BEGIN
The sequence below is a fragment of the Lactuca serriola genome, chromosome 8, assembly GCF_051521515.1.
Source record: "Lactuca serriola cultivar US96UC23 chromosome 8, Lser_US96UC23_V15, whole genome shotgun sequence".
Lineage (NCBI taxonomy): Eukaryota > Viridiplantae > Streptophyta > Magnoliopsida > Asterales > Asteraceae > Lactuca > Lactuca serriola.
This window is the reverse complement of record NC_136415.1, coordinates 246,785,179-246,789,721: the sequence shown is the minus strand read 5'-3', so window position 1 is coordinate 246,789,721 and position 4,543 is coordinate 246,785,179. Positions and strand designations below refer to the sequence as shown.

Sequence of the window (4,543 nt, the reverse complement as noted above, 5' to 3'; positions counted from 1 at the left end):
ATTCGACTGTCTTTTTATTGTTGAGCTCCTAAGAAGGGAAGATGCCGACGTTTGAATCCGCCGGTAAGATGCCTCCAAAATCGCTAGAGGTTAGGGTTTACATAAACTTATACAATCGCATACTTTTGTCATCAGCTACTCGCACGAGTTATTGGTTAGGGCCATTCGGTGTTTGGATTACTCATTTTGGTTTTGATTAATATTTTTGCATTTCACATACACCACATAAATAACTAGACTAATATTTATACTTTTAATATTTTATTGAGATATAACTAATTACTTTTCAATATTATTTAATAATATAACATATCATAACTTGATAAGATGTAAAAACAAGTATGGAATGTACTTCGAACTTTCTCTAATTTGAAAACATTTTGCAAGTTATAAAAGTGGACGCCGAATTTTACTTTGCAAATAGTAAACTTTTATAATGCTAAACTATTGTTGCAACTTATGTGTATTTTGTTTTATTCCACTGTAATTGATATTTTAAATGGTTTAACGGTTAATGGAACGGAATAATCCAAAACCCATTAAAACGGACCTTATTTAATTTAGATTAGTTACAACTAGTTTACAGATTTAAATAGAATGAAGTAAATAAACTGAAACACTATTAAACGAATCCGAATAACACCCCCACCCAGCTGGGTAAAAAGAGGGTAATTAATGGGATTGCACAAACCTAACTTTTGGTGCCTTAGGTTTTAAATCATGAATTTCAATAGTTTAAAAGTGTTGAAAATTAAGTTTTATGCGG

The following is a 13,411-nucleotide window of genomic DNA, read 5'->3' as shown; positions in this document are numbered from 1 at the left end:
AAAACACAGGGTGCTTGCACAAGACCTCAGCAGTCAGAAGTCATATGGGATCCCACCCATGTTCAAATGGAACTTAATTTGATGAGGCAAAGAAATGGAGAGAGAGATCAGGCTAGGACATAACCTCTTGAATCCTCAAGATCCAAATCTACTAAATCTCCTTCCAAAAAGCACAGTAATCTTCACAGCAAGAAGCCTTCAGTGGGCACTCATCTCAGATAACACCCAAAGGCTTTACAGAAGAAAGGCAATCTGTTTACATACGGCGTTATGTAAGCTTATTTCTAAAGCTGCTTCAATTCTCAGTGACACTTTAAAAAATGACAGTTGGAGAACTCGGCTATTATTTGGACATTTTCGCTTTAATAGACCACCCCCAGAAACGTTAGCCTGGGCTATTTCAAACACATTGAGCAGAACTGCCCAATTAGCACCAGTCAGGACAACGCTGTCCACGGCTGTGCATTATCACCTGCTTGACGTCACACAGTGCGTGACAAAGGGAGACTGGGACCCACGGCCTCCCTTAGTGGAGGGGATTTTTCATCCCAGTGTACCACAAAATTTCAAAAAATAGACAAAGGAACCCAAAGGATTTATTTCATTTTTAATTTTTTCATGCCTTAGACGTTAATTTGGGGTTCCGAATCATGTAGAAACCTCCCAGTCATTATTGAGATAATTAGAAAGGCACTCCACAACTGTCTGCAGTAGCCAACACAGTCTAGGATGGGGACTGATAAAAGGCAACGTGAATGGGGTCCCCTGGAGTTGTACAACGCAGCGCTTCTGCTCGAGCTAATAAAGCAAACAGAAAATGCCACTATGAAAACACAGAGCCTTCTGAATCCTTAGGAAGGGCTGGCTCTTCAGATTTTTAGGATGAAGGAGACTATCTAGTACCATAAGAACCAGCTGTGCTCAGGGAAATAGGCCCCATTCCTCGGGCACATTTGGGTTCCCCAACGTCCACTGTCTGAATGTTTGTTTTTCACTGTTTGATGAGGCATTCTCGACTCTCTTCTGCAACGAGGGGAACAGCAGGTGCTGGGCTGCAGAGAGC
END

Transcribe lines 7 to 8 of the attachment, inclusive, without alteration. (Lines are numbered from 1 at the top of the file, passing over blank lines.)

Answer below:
The following is a 13,411-nucleotide window of genomic DNA, read 5'->3' as shown; positions in this document are numbered from 1 at the left end:
AAAACACAGGGTGCTTGCACAAGACCTCAGCAGTCAGAAGTCATATGGGATCCCACCCATGTTCAAATGGAACTTAATTTGATGAGGCAAAGAAATGGAGAGAGAGATCAGGCTAGGACATAACCTCTTGAATCCTCAAGATCCAAATCTACTAAATCTCCTTCCAAAAAGCACAGTAATCTTCACAGCAAGAAGCCTTCAGTGGGCACTCATCTCAGATAACACCCAAAGGCTTTACAGAAGAAAGGCAATCTGTTTACATACGGCGTTATGTAAGCTTATTTCTAAAGCTGCTTCAATTCTCAGTGACACTTTAAAAAATGACAGTTGGAGAACTCGGCTATTATTTGGACATTTTCGCTTTAATAGACCACCCCCAGAAACGTTAGCCTGGGCTATTTCAAACACATTGAGCAGAACTGCCCAATTAGCACCAGTCAGGACAACGCTGTCCACGGCTGTGCATTATCACCTGCTTGACGTCACACAGTGCGTGACAAAGGGAGACTGGGACCCACGGCCTCCCTTAGTGGAGGGGATTTTTCATCCCAGTGTACCACAAAATTTCAAAAAATAGACAAAGGAACCCAAAGGATTTATTTCATTTTTAATTTTTTCATGCCTTAGACGTTAATTTGGGGTTCCGAATCATGTAGAAACCTCCCAGTCATTATTGAGATAATTAGAAAGGCACTCCACAACTGTCTGCAGTAGCCAACACAGTCTAGGATGGGGACTGATAAAAGGCAACGTGAATGGGGTCCCCTGGAGTTGTACAACGCAGCGCTTCTGCTCGAGCTAATAAAGCAAACAGAAAATGCCACTATGAAAACACAGAGCCTTCTGAATCCTTAGGAAGGGCTGGCTCTTCAGATTTTTAGGATGAAGGAGACTATCTAGTACCATAAGAACCAGCTGTGCTCAGGGAAATAGGCCCCATTCCTCGGGCACATTTGGGTTCCCCAACGTCCACTGTCTGAATGTTTGTTTTTCACTGTTTGATGAGGCATTCTCGACTCTCTTCTGCAACGAGGGGAACAGCAGGTGCTGGGCTGCAGAGAGC